New Psych Disorder Could Mislabel Sick as Mentally Ill Susan Donaldson James, ABC News, February 27, 2013

    Somatic Symptom Disorder could capture millions more under mental health diagnosis Suzy Chapman, Dx Revision Watch, May 26, 2012

    Submission to DSM-5 SSD Work Group on third draft Suzy Chapman, Dx Revision Watch, June 2012


    Somatic Symptom Disorder is discussed in Saving Normal: An Insider’s Revolt Against Out-Of-Control Psychiatric Diagnosis, DSM-5, Big Pharma, and the Medicalization of Ordinary Life (pp. 193-6): Allen Frances, William Morrow & Company (20 May 2013).

    Also in Essentials of Psychiatric Diagnosis: Responding to the Challenge of DSM-5 (Chapter 16): Allen Frances, Guilford Press (14 June 2013).
     
    Last edited: Nov 22, 2019
  13. Dx Revision Watch

    Dx Revision Watch Senior Member (Voting Rights)

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    During the development process for DSM-5, the APA's Task Force undertook no field trials into the validity, reliability, safety, prevalence, acceptability etc of applying a diagnosis of SSD to children and young people.

    In the U.S., kids as young as 4 have been diagnosed with SSD. At one point, Justina Pelletier was also diagnosis with "a somatic symptom disorder."


    From October 2019:

    https://www.lifesitenews.com/news/4...vices-moved-from-foster-care-to-family-friend

    4-year-old taken from his home by Texas child services moved from foster care to family friend

    ...The CPS-funded psychologist had recommended Drake remain in foster care, arguing that he needed to be around healthy children due to a diagnosis of somatic symptom disorder (SSD) in which someone acts sick but is not really sick. The psychologist diagnosed Drake with SSD based on his lack of boundaries and a statement he made about “tubes” and “wheelchairs.”’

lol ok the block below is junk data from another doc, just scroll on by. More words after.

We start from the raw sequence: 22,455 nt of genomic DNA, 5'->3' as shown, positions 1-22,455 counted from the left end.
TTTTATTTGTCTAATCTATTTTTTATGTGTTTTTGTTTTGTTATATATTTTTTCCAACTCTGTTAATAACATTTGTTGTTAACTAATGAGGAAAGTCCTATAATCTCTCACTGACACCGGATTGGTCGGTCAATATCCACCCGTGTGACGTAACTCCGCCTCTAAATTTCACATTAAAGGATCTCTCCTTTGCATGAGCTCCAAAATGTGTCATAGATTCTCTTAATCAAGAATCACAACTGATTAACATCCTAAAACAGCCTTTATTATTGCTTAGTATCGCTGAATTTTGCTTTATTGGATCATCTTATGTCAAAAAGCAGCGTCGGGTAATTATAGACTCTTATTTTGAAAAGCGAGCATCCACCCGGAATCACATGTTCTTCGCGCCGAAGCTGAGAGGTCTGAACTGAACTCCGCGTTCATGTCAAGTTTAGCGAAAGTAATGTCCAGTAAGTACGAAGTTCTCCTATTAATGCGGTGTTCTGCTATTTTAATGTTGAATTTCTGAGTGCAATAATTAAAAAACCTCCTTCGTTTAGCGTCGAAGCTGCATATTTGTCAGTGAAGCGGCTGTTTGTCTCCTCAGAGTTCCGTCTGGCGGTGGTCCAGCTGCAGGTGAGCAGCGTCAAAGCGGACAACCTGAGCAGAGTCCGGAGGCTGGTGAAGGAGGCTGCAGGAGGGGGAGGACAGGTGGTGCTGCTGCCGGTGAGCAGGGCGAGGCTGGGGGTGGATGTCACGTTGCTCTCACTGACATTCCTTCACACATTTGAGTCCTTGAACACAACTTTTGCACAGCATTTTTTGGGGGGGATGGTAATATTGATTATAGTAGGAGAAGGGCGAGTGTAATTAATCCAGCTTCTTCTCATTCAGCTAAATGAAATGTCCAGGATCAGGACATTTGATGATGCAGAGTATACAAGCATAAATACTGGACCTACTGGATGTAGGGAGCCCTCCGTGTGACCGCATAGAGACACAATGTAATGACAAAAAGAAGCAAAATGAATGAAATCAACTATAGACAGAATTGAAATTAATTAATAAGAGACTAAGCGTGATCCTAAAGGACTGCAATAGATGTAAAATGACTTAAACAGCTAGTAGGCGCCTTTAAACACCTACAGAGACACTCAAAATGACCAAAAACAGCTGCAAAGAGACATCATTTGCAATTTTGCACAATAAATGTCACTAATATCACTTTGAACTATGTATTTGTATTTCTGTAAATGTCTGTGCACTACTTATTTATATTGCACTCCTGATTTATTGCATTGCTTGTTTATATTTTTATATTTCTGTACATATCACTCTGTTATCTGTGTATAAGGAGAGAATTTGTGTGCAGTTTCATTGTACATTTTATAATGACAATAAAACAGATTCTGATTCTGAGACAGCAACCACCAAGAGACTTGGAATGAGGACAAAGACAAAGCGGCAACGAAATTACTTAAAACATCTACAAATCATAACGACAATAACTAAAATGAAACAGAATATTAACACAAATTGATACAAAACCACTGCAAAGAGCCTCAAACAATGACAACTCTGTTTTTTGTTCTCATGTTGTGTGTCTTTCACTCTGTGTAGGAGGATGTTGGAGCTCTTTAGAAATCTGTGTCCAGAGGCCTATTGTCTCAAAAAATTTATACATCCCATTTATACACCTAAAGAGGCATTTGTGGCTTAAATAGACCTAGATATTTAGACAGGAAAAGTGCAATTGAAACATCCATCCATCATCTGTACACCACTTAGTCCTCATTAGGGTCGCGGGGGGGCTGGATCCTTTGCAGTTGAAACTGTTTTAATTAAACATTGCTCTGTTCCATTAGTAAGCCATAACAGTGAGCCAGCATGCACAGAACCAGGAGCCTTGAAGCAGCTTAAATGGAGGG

“She believes he is not sick, but is acting sick. He has learned to act sick,” Lambert told LifeSiteNews. “She focused on lack of boundaries; he would sit in your lap. Someone pointed out at the hearing that this child has been diagnosed with autism as well.”


    [Extract ends]


    The DSM-5's SSD diagnosis can also be applied to care givers for adults and to parents, where a parent is considered excessively concerned with a child’s symptoms.

    Until the WHO publishes the finalized texts for the Clinical Descriptions and Diagnostic Guidelines (CDDG) for ICD‐11 Mental, Behavioural and Neurodevelopmental Disorders (the equivalent publication to ICD-10's "Blue Book") it is unclear whether WHO intends ICD-11's Bodily distress disorder to be applied in children and young people.

    Anyway, enough from me...
     
  14. rvallee

    rvallee Senior Member (Voting Rights)

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    Wow. This actually manages to reach the level, and I believe this is the proper academic terminology, of batshit insane. Impressively delusional.

    It's like distilled ignorance mixed with anger and arrogance. This level of detachment from reality is not normal.
     
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  15. rvallee

    rvallee Senior Member (Voting Rights)

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    I don't know what the standards are around the world, but referring to how medicine happens in Canada, there is a principle of absolute immunity for withholding care if it is judged to be inappropriate. It is the act of making a medical decision that begins accountability. Refusing to provide care, like fobbing off chronic patients to the psychological slow death bin is completely without fault and cannot be held accountable under any circumstances. Decisions can bring fault, refusal is absolutely no fault. But this only holds if you ignore what happens to patients, which seems to be the norm.